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    The "open concept" house trend is certainly on the rise. Baby Boomers are "downsizing" and an open floorplan can make a 2000 sq/ft house look bigger than the 4000 sq/ft house they are moving out of. But as mentioned above, acoustic design considerations are rarely considered in floorplan design. A friend of mine and his wife just built a 2200 sq/ft ranch style home to replace their 5000+ sq/ft 2 story home, and they have no regrets, but they are not "audio geeks".
     
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  14. KrisM

    KrisM Addicted Member

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    I think it's a balance thing. A good designer does what is right, not just what the trends are.
    One trend that drives me bonkers is the flat screen over the fireplace thing. Who watches TV like that? It's almost like stargazing.
    One fad I do like is the use of CC-40 for trim. Not that I think it's the be all end all white, it's just that touch-ups are easy because there's always a can of it kicking around.:D
     
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  15. Mellotronix

    Mellotronix Active Member

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  16. sqlsavior

    sqlsavior AK Subscriber Subscriber

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    An open floor plan can be very beneficial to good sound. Especially when you have time alone. ;)

    Dig the trapagon!
     
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  17. Drugolf

    Drugolf AK Subscriber Subscriber

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    Maybe someone should invent a "bookshelf" speaker.
    :)
    Yeah, I think a great room might be best served by a quality new in wall system that has multiple speakers and a tucked away sub that has all the modern wireless connectivity. Save the vintage critical listening for a room that can be isolated.
     
  18. Old Guy8

    Old Guy8 AK Subscriber Subscriber

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    Be sure to install inwall wiring. Or better yet conduit/pipes for low voltage speaker wire, fiber optics or other future needs.

    I'm remodeling a basement. Taking advantage of open walls for threading wires through walls. Gets wires around a stairwell in my case.

    Avoid square or multiple dimension rooms.
     
  19. JimPA

    JimPA Distinguished Member

    Messages:
    3,023
    Location:
    Grover's Corner PA.
    The back of my first floor is open by using parallams to frame the house.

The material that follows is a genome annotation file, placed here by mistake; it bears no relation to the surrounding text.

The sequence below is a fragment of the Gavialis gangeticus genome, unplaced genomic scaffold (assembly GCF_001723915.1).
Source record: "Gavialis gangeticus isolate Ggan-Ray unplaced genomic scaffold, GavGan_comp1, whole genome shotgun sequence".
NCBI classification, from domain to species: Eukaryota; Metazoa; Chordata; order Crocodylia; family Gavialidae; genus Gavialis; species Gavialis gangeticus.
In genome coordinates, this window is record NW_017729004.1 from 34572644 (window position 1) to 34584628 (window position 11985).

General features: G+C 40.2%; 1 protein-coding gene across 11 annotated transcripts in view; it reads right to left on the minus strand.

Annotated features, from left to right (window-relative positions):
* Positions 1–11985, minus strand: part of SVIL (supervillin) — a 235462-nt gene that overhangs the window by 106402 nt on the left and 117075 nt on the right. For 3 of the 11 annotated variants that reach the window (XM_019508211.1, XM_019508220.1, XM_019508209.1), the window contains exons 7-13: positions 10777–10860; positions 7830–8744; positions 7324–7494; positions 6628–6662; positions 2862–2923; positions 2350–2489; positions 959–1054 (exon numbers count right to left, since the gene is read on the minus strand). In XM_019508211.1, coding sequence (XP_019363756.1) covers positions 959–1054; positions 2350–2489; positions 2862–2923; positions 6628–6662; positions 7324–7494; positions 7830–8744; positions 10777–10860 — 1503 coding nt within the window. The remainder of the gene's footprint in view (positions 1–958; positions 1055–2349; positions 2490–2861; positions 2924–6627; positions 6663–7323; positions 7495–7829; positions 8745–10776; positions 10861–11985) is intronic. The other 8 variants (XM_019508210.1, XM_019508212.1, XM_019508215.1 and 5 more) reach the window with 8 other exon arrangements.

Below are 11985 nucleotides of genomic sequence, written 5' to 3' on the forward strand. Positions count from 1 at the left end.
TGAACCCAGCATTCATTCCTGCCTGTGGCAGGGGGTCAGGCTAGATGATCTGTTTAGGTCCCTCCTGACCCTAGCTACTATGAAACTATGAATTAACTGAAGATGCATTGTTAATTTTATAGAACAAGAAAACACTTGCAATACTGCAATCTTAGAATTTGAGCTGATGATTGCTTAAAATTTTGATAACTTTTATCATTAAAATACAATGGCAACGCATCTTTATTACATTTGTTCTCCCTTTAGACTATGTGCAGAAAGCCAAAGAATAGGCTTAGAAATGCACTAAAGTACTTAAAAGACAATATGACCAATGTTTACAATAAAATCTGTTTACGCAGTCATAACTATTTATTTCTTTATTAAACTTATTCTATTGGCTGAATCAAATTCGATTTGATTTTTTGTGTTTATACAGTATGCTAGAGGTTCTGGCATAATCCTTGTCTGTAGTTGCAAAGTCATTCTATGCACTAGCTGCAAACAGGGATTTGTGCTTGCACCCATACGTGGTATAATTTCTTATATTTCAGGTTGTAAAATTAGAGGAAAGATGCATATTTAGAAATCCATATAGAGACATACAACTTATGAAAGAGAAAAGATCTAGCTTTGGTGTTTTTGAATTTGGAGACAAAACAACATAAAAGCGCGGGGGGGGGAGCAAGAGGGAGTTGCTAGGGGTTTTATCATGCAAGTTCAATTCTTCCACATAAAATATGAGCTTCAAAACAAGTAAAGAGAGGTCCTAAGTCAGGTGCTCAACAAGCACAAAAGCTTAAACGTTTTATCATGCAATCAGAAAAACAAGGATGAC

We do have a door to the bathroom and laundry room.
    My 23.5 foot x 17 foot family room is open to the kitchen which does make for good listening.

    Back when my wife and I were looking into a house plan design we wanted a completely open design.
    We found a plan and had it modified by making the family room deeper.

    The bass really unloads in the front dining room since there is an opening through the hallway to the kitchen and family room.
    Having vaulted ceilings in the kitchen and dining rooms does cause a slight reverb.
     

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  20. avguytx

    avguytx AK Subscriber Subscriber

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    Location:
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    We'll be building a new house in the near future...as soon as ours sells. We've got the property bought and that part is good to go along with the house plans. Yes, it definitely seems like all new house plans are open and have similar looks as I noticed the OP's layout in that pdf is very similar to ours to an extent. But, with us building, I made it known that I was going to have my own audio room somewhere in the house so my stuff could be OUT of the living room. The plans we've agreed on and really like is a farmhouse style and has a "bonus room" above the garage that's 15-1/2 feet x 21 feet which I'm glad of it not being a square. I wanted my stuff to be out of the living room and not clutter the house up. All I'll have in the living room is one pair of bookshelf speakers (maybe re-veneered Dynaco A25's) and a streaming capable integrated amp. The living room is going to be simple....we don't do home theater. I spent a long time in that industry; I just don't care for it anymore.